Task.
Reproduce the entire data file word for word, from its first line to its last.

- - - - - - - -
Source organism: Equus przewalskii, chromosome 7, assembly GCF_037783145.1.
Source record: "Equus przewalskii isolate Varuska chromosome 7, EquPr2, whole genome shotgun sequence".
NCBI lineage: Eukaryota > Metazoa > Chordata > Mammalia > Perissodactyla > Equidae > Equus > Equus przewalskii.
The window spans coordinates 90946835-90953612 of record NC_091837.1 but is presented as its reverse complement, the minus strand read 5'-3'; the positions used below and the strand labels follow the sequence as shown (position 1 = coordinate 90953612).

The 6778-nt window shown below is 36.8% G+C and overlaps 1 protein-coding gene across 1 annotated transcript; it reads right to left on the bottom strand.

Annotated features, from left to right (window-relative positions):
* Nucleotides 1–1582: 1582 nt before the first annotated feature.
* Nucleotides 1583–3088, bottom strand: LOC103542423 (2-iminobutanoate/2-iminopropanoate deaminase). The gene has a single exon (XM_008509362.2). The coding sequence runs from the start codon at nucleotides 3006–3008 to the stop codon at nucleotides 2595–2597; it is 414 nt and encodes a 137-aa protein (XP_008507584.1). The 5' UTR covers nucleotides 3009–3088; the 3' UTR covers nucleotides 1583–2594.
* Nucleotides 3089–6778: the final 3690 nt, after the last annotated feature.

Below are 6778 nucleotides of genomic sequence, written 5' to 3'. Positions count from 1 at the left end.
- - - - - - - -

Source organism: Equus przewalskii, chromosome 7, assembly GCF_037783145.1.
Source record: "Equus przewalskii isolate Varuska chromosome 7, EquPr2, whole genome shotgun sequence".
NCBI lineage: Eukaryota > Metazoa > Chordata > Mammalia > Perissodactyla > Equidae > Equus > Equus przewalskii.
The window spans coordinates 90946835-90953612 of record NC_091837.1 but is presented as its reverse complement, the minus strand read 5'-3'; the positions used below and the strand labels follow the sequence as shown (position 1 = coordinate 90953612).

The 6778-nt window shown below is 36.8% G+C and overlaps 1 protein-coding gene across 1 annotated transcript; it reads right to left on the bottom strand.

Annotated features, from left to right (window-relative positions):
* Nucleotides 1–1582: 1582 nt before the first annotated feature.
* Nucleotides 1583–3088, bottom strand: LOC103542423 (2-iminobutanoate/2-iminopropanoate deaminase). The gene has a single exon (XM_008509362.2). The coding sequence runs from the start codon at nucleotides 3006–3008 to the stop codon at nucleotides 2595–2597; it is 414 nt and encodes a 137-aa protein (XP_008507584.1). The 5' UTR covers nucleotides 3009–3088; the 3' UTR covers nucleotides 1583–2594.
* Nucleotides 3089–6778: the final 3690 nt, after the last annotated feature.

Below are 6778 nucleotides of genomic sequence, written 5' to 3'. Positions count from 1 at the left end.